A look at food supply and population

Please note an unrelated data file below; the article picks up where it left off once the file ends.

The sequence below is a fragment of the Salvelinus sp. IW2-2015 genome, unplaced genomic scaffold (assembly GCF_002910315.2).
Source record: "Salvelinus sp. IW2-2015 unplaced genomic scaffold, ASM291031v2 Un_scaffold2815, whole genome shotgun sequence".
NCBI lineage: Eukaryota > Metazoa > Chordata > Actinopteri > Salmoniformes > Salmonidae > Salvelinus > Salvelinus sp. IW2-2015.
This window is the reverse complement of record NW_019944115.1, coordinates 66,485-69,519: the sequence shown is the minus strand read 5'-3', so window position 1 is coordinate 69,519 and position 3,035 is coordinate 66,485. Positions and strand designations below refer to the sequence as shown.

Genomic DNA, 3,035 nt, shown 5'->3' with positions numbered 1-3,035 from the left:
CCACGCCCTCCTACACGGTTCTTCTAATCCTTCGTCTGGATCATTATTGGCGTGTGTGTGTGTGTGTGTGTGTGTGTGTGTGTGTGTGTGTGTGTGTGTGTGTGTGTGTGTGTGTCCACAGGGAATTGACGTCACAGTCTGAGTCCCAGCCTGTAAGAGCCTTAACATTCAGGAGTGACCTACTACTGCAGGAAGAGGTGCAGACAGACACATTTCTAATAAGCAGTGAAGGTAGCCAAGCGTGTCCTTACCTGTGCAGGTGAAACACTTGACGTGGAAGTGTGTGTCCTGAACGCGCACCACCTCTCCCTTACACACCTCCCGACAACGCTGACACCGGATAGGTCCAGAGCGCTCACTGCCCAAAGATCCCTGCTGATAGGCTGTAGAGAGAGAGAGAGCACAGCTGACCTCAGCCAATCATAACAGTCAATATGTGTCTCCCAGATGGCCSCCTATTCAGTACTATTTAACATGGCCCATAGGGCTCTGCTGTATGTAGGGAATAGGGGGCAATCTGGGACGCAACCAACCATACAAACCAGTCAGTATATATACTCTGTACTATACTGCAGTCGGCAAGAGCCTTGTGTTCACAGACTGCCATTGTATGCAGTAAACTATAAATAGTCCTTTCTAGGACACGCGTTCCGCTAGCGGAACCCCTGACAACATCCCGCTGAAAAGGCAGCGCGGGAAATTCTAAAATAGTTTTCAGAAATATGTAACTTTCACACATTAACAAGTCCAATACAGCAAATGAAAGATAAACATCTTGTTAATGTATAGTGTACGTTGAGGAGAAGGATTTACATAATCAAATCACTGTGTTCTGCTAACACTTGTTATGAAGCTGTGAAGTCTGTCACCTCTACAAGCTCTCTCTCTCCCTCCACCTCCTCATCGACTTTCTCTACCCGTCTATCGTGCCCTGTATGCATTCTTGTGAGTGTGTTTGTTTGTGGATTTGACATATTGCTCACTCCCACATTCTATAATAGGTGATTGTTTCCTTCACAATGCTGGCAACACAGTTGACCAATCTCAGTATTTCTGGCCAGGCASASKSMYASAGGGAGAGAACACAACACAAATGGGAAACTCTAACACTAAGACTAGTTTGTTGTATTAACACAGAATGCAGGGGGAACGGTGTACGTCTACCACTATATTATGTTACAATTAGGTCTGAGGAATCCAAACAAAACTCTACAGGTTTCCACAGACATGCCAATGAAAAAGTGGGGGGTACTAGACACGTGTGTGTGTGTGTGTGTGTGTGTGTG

Throughout the history of the human race, it has been the food supply that has determined our numbers. When humans were hunters and gatherers, that lifestyle limited world population to probably fewer than 50 million. As man learned to plant and harvest crops and domesticate animals, the increased quantity and improved reliability of the food supply allowed world population to increase to 300 million by the beginning of the first century. With little change in agricultural practices, the world’s population 1,500 years later had increased by only 200 million.But then things began to change. The increase in food production as a result of the technique of crop rotation, with increased cattle production and return of the manure to fertilize the land, resulted in a doubling of the population to one billion by 1800. The ensuing Industrial Revolution brought advances in agriculture, such as the steel plow, chemical fertilizers and tilling to drain wetlands, which further increased food production, and world population increased another 500 million to 1.5 billion in 1900.But in the early 1900s, there was concern that world agricultural production would not be able to support any further significant increase in population. Then in 1914, Fritz Haber, a German chemist, developed a process for combining atmospheric nitrogen with hydrogen obtained from methane gas to form ammonia, which could be converted to ammonium nitrate, a powerful explosive, which was just what Germany needed in World War I. After the war, production of ammonium nitrate was converted to agricultural use as a powerful fertilizer. Applied throughout the world to fuel the “Green Revolution,” massive application of ammonium nitrate produced a quantum leap in grain production, allowing a four-fold increase in population to the current six billion in just 100 years.But there is a major flaw in this scenario, and that is the immense heat and pressure needed to produce ammonia from nitrogen and hydrogen, which requires prodigious amounts of electricity, consuming enormous quantities of fossil fuels – coal, petroleum, and natural gas.Up until 1900, agricultural production ran on renewable resources, and therefore could go on indefinitely. But current rates of food production are heavily dependent on fossil fuels, a non-renewable resource. And therein lies the crux. Growing populations and expanding economies worldwide are demanding more and more energy, just as the continued availability of fossil fuels is becoming more questionable. To what essential use will we allocate dwindling supplies of fossil fuels – to generate the electricity, or to fuel the transportation system, both needed to support modern civilization, or to produce fertilizer to raise enough food to feed the world’s increasing billions of people?Don’t look to atomic power; world uranium production cannot supply current demands of the atomic energy industry. As an aside, world supplies of most metals, such as copper, lead, zinc, molybdenum, chromium, manganese, nickel, tungsten, and titanium are also being strained to meet steadily growing demands, which is reflected in prices that in many cases have reached six to as much as twenty times what they were less than a few years ago.In the long run, fossil fuels will be exhausted, and with it the ability to feed more than one and one-half to two billion people, and the world may have to revert to the sustainable agriculture of 100 years ago. History provides us with many examples of societies, countries and civilizations that have collapsed due to the failure of their agriculture to provide enough food to support their populations, due either to drought, exhaustion of the soil and/or overpopulation. But never before has it been on a worldwide scale.
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